Through these intentional actions, leaders set a compelling example for their teams. Their dedication to learning and development and their willingness to share experiences and progress fosters an environment where continuous learning is encouraged and celebrated.


#10 Involve Managers in the Learning Process

In any organisation, managers are crucial in supporting employee learning and development. However, unintentional barriers can arise if managers lack the necessary support, pass judgment, or fail to foster a safe environment for open learning. Proactive steps can be taken to overcome these challenges and create a positive learning culture.


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Before the Training:
Winning managers’ support for training begins with thorough briefings on the programme’s purpose and how it aligns with the organisation’s business objectives and strategy. When managers understand the bigger picture, they become enthusiastic champions for learning, nurturing a culture where growth is valued.


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During the Training:
While managers can certainly participate in workshops to encourage employee engagement and understanding, a more impactful approach involves empowering managers to become trainers themselves. A ripple effect of encouragement and support can permeate the organisation by offering managers training opportunities and subsequently entrusting them to lead their teams.


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After the Training:
The journey doesn’t end with the completion of the training. Give employees ample opportunities to practice and apply their newfound skills. Regular discussions with employees about progress provide valuable insights, allowing managers to offer personalised support and encouragement. Keeping the learning momentum going ensures that skills are continuously honed and integrated into daily work.


For more insights on how managers can play a significant role in fostering a learning-focused workplace, check out our next article on what you can do when managers are not aligned with the best practices.


#11 Nurturing a supportive learning environment

Intrinsic motivation thrives in a supportive and positive learning environment where participants feel encouraged to grow and develop. To create a supportive learning space, let’s address barriers and foster a brave space for individuals to shine.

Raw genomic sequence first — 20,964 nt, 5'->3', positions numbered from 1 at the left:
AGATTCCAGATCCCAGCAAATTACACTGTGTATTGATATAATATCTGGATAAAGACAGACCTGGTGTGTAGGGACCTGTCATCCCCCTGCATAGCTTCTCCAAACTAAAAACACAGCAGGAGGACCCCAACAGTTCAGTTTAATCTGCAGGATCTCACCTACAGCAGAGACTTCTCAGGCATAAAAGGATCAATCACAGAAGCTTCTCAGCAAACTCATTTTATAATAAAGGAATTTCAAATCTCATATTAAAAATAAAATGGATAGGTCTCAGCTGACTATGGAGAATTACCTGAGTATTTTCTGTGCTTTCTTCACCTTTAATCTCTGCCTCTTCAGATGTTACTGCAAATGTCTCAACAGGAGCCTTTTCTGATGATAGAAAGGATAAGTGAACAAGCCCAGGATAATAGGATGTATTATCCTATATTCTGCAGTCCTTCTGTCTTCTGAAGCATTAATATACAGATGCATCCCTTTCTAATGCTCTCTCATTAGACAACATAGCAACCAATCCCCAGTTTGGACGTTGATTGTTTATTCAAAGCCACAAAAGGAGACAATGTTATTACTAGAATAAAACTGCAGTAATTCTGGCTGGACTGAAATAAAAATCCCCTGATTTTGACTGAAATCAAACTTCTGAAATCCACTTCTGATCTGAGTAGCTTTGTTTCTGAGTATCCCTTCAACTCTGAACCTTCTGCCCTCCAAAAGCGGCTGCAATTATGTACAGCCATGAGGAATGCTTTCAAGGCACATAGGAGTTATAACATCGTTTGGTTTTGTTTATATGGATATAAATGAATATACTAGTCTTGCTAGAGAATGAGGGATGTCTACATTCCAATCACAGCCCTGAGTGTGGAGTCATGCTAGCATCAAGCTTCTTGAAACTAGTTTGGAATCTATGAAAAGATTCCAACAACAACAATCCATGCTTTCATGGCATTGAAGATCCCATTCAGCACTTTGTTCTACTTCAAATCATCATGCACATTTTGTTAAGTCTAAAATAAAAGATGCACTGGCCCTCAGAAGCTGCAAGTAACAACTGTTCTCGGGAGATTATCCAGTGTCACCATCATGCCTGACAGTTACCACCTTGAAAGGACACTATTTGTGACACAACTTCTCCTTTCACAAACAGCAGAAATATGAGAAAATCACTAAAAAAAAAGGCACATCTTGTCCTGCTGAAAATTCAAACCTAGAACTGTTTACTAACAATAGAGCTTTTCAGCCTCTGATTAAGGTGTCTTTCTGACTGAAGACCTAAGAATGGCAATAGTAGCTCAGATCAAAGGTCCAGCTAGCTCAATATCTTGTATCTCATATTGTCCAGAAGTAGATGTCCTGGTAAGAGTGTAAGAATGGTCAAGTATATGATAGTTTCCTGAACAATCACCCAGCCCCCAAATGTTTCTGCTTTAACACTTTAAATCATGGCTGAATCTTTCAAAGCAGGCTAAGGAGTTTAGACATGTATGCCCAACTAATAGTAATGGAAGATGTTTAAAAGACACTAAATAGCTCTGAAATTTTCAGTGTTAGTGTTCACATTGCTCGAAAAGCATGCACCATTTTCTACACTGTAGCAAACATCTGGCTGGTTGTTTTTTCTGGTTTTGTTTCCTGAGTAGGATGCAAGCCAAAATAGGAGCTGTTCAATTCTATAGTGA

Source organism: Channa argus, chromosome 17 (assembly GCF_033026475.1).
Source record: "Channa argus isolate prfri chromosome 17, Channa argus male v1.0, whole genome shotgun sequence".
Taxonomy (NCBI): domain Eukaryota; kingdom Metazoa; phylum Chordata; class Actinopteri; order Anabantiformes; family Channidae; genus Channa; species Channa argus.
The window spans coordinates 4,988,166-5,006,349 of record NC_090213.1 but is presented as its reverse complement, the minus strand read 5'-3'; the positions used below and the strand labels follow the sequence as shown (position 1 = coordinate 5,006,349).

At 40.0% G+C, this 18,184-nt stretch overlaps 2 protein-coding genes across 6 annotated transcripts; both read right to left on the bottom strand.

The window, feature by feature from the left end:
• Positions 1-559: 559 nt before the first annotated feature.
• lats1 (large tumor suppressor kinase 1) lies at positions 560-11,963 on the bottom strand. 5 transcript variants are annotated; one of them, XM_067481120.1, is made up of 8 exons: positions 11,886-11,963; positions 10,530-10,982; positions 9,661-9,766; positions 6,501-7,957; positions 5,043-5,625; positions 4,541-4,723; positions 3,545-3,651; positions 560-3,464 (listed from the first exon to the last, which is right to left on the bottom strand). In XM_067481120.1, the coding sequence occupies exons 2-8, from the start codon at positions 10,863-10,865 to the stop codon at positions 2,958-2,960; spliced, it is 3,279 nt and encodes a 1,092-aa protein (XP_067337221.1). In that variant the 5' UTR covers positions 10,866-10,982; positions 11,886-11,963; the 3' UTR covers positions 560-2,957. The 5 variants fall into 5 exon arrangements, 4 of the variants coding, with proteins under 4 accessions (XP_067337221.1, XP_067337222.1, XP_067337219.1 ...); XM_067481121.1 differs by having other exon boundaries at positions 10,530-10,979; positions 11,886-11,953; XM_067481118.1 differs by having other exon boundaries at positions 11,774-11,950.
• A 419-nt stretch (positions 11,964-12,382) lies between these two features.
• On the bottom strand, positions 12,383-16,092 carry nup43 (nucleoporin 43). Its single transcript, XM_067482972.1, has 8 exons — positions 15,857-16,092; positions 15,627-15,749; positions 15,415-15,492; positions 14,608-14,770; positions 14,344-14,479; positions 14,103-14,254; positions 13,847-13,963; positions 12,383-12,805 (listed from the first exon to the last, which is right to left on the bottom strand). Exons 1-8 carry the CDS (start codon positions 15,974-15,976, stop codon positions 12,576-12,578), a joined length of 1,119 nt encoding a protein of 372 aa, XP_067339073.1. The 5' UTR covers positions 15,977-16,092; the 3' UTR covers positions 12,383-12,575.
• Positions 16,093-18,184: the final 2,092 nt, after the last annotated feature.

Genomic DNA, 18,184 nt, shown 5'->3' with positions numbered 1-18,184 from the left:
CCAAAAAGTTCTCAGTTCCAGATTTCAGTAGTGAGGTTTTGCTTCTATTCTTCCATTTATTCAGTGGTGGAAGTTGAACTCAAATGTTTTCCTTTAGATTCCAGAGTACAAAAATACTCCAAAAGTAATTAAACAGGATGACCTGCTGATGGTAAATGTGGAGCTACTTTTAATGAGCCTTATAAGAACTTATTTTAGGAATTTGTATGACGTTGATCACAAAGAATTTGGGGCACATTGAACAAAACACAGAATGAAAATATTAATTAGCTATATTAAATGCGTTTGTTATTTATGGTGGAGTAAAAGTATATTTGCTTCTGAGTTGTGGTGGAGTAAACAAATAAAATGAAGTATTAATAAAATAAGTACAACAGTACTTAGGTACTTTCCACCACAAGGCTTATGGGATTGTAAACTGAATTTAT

Look out for these signs to test your organisational learning culture.


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Supportive Learning Environment:
Employees feel safe expressing their thoughts, questioning, and admitting mistakes. Different perspectives are valued, and innovation is encouraged through thoughtful process reviews.



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Learning Processes and Practices:
Knowledge creation, dissemination, and application are actively practised. Systems are in place for sharing knowledge, and every employee has a personalised development plan.


ManagersAsset 34 as Learning Advocates:

Managers actively engage in dialogue, encouraging diverse viewpoints and allocating time for learning and improvement efforts. They champion learning, reward growth, and provide unwavering support. Identifying and addressing deficiencies in these areas will help transform your organisation into a learning powerhouse where individuals thrive, and the collective potential is boundless.



Watch out for Potential Obstacles:


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Poor Learning Environment:
An unsupportive environment, including unsympathetic managers, a lack of encouragement, or a culture that undervalues learning, can deter employees from engaging in learning activities.



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Extended periods of stress and burnout can diminish motivation for learning, as individuals may struggle to find the energy and enthusiasm to participate in additional activities.


By proactively cultivating a supportive learning ecosystem and addressing potential obstacles, we can create an inspiring environment where learning is cherished and growth knows no bounds.


52% of our learners see time as a barrier to learning and development.


Employees are busy with day-to-day operations.

Imagine a day when your calendar is bursting with back-to-back meetings, your inbox is a chaotic sea of unread emails, and your to-do list feels like an insurmountable mountain. Sounds familiar? The fast-paced nature of our work lives leaves us little breathing room, let alone time for personal growth.


At HighSpark, where we’ve conducted over 200 training sessions for 4000 learners, we meticulously sifted through consolidated feedback from 500 learners to pinpoint the primary obstacles to learning. A staggering 56% of respondents identified time as the most significant hurdle to personal growth and skill enhancement.